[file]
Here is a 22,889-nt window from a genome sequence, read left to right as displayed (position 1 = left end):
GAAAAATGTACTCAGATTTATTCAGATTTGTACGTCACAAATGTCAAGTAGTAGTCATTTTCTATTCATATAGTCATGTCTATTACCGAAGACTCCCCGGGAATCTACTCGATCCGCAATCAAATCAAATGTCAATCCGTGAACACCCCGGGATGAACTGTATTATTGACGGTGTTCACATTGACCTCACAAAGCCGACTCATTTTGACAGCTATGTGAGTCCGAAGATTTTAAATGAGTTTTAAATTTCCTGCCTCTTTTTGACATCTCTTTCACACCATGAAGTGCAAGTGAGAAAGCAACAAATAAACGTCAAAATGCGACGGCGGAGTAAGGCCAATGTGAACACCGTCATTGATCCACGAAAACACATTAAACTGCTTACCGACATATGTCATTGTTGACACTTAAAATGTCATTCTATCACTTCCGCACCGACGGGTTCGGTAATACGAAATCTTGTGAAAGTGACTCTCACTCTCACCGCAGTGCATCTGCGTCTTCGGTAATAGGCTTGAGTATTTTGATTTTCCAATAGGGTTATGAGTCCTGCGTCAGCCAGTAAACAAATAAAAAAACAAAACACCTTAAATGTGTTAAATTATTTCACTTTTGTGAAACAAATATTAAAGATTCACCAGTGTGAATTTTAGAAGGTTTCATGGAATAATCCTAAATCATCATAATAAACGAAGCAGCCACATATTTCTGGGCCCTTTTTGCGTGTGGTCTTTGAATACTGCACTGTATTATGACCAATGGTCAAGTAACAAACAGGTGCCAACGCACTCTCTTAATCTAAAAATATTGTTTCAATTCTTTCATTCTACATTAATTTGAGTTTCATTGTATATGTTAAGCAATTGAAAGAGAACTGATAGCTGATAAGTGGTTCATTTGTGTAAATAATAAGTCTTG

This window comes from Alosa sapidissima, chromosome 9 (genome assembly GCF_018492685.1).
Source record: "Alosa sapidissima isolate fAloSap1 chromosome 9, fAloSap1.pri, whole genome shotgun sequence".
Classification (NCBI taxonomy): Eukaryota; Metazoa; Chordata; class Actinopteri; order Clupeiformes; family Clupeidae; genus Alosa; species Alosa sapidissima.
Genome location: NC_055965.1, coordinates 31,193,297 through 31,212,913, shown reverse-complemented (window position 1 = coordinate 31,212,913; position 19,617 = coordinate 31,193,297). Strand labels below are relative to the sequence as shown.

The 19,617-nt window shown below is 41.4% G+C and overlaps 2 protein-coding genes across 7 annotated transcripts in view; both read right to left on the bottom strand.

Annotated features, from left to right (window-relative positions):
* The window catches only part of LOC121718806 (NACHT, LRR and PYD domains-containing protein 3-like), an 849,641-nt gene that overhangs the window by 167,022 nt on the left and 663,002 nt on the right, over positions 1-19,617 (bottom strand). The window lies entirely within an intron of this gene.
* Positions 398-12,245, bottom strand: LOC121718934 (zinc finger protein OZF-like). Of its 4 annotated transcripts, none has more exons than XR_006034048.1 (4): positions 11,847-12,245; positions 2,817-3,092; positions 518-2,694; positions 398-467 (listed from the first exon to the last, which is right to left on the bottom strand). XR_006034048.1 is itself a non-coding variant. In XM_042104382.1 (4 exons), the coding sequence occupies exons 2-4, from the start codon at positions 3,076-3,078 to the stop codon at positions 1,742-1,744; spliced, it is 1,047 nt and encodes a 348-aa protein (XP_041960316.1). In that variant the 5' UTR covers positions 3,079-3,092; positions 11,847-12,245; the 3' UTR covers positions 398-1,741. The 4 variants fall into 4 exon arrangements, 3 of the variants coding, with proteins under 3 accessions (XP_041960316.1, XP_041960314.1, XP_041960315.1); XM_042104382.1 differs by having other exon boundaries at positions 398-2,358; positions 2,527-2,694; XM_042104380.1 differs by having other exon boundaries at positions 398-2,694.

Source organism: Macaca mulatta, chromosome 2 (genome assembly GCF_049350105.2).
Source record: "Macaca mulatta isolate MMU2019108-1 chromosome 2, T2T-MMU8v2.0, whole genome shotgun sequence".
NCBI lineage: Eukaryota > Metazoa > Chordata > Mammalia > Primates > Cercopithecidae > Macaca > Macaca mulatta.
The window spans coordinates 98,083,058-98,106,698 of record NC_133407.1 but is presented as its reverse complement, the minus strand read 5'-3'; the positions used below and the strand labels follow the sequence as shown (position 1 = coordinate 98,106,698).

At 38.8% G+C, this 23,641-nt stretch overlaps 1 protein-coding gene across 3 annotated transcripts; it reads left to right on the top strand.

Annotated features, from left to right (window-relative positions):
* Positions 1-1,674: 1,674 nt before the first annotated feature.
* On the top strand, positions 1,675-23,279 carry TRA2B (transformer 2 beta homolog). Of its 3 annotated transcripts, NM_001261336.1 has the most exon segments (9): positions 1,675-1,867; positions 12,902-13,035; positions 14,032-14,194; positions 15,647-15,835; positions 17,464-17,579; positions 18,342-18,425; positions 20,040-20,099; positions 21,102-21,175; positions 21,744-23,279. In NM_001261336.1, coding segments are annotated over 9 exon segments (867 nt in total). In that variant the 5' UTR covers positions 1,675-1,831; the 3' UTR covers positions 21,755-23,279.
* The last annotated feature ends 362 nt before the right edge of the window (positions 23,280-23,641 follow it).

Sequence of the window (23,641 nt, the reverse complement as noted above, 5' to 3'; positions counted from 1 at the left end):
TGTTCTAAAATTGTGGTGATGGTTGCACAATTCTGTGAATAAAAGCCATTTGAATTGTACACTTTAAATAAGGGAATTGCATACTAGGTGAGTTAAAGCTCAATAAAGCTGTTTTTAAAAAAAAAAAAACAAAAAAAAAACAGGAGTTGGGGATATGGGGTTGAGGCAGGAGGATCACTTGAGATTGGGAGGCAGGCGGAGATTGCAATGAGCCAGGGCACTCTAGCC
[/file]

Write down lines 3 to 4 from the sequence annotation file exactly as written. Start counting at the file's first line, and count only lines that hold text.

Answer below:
This window comes from Alosa sapidissima, chromosome 9 (genome assembly GCF_018492685.1).
Source record: "Alosa sapidissima isolate fAloSap1 chromosome 9, fAloSap1.pri, whole genome shotgun sequence".